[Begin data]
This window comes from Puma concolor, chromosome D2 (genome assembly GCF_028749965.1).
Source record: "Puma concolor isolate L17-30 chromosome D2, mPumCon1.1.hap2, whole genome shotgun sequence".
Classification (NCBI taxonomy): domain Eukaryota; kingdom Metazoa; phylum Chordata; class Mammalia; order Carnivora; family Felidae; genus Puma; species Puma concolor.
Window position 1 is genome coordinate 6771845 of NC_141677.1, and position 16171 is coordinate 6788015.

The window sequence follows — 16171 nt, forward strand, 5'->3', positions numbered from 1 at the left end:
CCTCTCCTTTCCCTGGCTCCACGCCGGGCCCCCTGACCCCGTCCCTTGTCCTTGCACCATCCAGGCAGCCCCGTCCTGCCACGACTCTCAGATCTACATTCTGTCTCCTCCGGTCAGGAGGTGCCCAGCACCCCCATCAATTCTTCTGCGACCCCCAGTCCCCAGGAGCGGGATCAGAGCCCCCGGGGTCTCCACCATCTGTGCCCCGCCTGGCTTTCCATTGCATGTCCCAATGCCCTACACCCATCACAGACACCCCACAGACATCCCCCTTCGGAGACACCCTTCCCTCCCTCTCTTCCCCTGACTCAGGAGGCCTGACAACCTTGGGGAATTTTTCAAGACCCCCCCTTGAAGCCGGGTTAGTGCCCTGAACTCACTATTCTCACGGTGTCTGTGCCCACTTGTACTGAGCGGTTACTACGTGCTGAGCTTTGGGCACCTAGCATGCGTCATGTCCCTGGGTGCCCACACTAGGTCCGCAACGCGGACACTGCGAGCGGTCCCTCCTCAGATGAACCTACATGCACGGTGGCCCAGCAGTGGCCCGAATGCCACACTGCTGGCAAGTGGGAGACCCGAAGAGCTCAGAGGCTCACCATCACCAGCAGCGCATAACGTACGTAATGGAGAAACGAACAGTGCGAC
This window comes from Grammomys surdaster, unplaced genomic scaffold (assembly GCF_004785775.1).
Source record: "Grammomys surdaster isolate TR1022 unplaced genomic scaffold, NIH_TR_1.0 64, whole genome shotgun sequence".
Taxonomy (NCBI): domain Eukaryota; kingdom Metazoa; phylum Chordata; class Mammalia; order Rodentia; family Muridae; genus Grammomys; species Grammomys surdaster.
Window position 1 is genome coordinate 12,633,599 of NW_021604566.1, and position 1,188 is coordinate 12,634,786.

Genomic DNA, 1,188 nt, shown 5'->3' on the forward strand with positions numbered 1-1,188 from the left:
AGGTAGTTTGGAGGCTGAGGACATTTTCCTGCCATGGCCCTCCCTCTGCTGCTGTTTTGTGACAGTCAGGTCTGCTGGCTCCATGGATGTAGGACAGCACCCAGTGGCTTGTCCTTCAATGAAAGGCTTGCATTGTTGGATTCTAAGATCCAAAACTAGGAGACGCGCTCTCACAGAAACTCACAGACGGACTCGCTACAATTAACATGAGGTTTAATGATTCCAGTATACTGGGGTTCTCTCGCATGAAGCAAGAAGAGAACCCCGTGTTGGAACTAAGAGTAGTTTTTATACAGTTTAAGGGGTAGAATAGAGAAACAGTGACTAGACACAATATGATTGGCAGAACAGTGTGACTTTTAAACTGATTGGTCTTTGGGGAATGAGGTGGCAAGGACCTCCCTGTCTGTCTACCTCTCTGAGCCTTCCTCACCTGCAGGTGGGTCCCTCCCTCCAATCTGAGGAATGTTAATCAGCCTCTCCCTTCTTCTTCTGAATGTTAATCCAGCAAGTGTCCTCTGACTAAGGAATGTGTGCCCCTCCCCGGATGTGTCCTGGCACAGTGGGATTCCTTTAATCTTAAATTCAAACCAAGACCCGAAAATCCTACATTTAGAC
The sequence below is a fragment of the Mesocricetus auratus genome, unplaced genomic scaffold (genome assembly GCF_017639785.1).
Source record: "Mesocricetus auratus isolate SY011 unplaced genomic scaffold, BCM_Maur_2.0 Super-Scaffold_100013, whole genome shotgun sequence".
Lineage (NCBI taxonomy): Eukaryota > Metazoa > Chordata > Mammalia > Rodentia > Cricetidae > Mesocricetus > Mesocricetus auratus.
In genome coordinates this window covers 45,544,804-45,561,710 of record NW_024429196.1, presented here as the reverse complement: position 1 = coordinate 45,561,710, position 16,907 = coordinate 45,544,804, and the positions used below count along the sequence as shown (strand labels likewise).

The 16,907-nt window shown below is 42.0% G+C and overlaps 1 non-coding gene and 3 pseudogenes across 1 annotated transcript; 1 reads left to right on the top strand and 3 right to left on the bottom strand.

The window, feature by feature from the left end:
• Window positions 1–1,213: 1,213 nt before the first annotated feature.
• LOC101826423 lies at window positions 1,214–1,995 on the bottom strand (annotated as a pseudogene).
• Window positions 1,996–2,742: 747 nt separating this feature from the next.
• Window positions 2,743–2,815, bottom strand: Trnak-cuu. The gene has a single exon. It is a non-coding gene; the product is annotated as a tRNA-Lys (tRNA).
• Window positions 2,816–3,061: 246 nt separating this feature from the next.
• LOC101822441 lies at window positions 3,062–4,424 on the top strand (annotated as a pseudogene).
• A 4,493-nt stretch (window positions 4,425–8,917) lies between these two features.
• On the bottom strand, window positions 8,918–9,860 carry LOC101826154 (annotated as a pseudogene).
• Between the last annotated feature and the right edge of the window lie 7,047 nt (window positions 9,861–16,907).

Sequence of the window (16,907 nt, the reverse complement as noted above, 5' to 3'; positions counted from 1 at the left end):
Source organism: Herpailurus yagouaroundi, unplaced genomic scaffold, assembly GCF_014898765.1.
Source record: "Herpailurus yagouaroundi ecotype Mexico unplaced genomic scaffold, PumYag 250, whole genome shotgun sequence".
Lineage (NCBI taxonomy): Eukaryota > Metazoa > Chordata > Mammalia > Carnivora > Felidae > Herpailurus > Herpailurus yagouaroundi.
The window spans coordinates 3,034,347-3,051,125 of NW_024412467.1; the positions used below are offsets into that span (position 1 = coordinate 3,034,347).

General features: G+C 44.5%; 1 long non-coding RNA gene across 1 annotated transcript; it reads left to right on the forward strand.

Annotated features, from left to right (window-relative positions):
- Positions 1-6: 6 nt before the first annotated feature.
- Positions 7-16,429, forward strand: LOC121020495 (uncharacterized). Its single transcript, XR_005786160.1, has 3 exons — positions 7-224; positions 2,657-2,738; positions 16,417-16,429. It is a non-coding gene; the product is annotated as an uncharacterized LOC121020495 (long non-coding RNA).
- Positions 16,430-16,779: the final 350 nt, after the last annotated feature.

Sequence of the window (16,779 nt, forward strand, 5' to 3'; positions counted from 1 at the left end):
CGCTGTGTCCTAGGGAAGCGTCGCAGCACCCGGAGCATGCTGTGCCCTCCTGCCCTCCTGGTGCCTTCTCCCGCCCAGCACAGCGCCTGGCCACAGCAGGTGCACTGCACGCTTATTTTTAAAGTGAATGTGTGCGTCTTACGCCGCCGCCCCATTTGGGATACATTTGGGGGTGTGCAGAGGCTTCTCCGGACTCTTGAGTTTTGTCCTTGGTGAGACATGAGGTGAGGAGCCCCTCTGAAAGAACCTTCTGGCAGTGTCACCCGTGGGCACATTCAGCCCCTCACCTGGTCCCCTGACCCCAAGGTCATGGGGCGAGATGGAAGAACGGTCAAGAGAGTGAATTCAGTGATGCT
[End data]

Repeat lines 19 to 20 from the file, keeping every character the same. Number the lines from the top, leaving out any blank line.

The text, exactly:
• Window positions 1–1,213: 1,213 nt before the first annotated feature.
• LOC101826423 lies at window positions 1,214–1,995 on the bottom strand (annotated as a pseudogene).